There’s a certain magic to the sort of intense game of dress-up that sometimes transpires in family homes during the holidays.
A band of cousins, brothers, sisters and aunts grab costumes and some toys out of a trunk and concoct a play. Whatever is missing is made up for in imagination, as anything that’s fun and silly can and will happen, as the audience watches from couches and love seats.
The ECHO Players production of Peter Pan captures that same enthusiasm, but adds a huge cast of talented young folk, (including the young at heart), inventive use of stage and props, physical comedy, delightfully pulled faces and a message worth sending out into the world.
The first hint of just what sort of production the audience is watching comes as Mr. and Mrs. Darling (played by Luke Sales and Airlie Pinkerton) enter the nursery. Wendy and John (played by Megan Handley and James Miguel) have just finished a sword fight ending in John’s demise, but their parents turn out to be just as childish.
Melodrama abounds as the Darling’s pull faces and Mrs. Darling tells a fantastical tale of seeing a young boy losing his shadow in the room a night or two ago, literally re-enacting parts of the escapade.
If anything, Wendy seems to be the voice of reason, later chiding her father over refusing to take a spoon of medicine to show the youngest child, Michael (played by Lina Janeski) that he must take his medicine. Ayanna Anderson does a great job playing Nana the dog (a role she will share with Lyra Sales), while Sue Packer as Liza the maid also gives a strong performance.
The playful antics only get sillier as Peter Pan himself (played by Ashlee Sales) makes his appearance. Ashlee does well playing the confident, ignorant boy who knows only games and always find a way to win (or convince himself he’s won) and have fun.
The Lost Boys and the Pirates are a whole other layer of goofy. All nine Lost Boys (played by boys and girls) seem to be in their element, performing Neverland playtime as if they’re out on the playground at recess. Sam David and Elena Sales (playing Tootles and Nibs) get a fair number of lines and do well in their roles, both getting to showcase other talents in the show as well.
The Pirates joyfully take to childhood antics of the adult, though juvenile rapscallions.
Alistair McVey plays Smee, faithfully parotting back the captain’s orders, and adding a dryer humour to the affair. Ben Rosnau performs as Sickly, and communicates his character’s excitement for rhymes and puns quite well.
Daniel Sailland plays the infamous Captain Hook, and maintains a delightful accent throughout the play, and succeeds in making even the most dastardly of deeds as good fun.
Though it’s his declaration early on in the play that his is an equal opportunity pirate ship that kicks off director Julian Packer’s changes to the play.
Female pirates join the fray, and, though initially invited aboard to do baking and other womanly chores (without pay no less), Hook’s sudden dedication to equal opportunity, and the new pirates’ fearsome growls and threats make them all fellow pirates.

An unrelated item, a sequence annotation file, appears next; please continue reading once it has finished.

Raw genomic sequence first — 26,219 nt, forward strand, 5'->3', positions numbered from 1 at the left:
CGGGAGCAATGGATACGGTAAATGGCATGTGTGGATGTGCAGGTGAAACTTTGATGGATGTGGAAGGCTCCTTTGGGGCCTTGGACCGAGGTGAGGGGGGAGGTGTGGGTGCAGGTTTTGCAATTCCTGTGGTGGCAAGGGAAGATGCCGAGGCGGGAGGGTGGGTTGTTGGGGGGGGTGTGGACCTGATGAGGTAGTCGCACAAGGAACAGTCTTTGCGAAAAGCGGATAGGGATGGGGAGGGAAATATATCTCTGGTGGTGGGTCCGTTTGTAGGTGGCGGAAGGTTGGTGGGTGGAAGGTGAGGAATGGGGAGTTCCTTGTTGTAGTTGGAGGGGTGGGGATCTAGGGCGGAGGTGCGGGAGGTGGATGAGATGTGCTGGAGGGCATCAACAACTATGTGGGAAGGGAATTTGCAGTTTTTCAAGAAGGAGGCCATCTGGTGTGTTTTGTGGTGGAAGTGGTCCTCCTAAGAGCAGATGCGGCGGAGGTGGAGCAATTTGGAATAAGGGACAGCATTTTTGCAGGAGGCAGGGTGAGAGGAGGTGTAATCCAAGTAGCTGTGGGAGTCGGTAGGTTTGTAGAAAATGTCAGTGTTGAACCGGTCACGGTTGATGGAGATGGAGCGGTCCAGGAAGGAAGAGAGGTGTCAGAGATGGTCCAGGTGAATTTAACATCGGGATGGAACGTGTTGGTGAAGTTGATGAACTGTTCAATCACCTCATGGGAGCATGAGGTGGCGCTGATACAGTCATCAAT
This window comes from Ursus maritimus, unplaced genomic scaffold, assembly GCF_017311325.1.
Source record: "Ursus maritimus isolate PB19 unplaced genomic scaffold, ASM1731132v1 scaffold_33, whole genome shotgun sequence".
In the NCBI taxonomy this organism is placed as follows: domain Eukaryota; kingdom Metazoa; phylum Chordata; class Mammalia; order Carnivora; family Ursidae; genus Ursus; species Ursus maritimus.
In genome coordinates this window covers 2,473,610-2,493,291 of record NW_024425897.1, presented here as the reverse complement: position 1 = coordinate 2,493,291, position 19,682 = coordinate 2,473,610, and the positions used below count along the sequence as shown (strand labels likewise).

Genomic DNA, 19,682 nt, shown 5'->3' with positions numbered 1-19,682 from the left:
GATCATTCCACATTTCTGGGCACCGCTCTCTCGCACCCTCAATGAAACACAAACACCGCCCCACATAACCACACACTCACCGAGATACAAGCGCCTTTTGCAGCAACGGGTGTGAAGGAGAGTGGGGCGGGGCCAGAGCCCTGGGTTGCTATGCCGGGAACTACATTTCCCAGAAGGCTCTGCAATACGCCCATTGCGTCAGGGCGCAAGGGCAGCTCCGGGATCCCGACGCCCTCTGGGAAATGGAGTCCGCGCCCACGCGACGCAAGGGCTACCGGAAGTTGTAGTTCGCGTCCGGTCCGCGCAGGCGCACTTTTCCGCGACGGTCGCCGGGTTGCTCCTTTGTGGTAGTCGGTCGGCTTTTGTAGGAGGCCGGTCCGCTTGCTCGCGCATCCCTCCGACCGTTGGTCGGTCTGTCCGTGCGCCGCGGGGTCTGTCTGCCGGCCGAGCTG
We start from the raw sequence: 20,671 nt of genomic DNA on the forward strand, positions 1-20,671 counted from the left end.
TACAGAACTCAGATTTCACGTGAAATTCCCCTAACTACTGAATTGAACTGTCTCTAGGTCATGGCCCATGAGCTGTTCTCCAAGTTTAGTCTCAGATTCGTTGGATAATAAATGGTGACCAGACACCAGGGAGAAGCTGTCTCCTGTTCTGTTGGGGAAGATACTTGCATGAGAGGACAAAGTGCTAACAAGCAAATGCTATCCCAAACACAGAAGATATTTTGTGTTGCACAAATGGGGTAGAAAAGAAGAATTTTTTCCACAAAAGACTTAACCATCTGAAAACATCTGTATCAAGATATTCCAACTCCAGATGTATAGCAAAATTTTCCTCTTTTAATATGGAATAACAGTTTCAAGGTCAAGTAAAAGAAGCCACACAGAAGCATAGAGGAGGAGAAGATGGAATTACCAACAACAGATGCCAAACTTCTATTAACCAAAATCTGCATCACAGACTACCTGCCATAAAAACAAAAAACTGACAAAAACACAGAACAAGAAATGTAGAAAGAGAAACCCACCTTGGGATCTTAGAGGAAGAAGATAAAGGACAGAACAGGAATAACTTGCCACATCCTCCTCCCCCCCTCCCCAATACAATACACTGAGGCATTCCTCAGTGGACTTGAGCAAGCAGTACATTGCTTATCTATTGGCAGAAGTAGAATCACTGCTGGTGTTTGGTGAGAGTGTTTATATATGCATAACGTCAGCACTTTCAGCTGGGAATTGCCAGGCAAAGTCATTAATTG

The play goes further with this women’s rights message, exchanging culturally insensitive Indians for The Lost Girls — each a childhood embodiment of a famous and significant woman in various fields, from Nellie McClung to the U.S.’s first female lawyer, Arabella Mansfield.
The Lost Girls are a much more organized and educated group compared to the Lost Boys, and just about every other character in the play.
While there remain some issues with maintaining traditional parts of Peter Pan with the women’s rights message, serving to muddle the message a bit, the point that all in society deserve the opportunity to reach their full potential certainly remains the centrepiece.
In terms of the music, live piano and guitar accompaniment is appreciated, and performers give a decent singing performance, with Handley as Wendy perhaps showing the most vocal strength. The mermaids’ song is also quite enjoyable, and The Lost Girls’ take on the Major-General’s song from The Pirates of Penzance is wonderfully inventive.
Various cast members could nonetheless take note to keep their voices loud and proud, as sound level dipped on a few occasions.
The use of stage and props in this production is ingenious and playful, with those behind the scenes digging deep into their tickle trunk of theatrical tricks to animate Tink, get Pan and the Darling’s flying, illuminate the mermaids and more.
The production’s approach to the ticking crocodile is perhaps a good metaphor for the approach to the play as a whole. The famous reptile gets a full part in the show, wearing a costume that delighted the audience in large part because it invites just the right amount of imagination.
The whole musical instills a sense of childhood, where the audience enjoys a playtime story told with ability and joy.
As of the writing of this review, the ECHO Players production of Peter Pan (running until Dec. 30) is sold out. This marks the second time in 20 years that tickets have sold out before opening night. For more info, go to www.echoplayers.ca.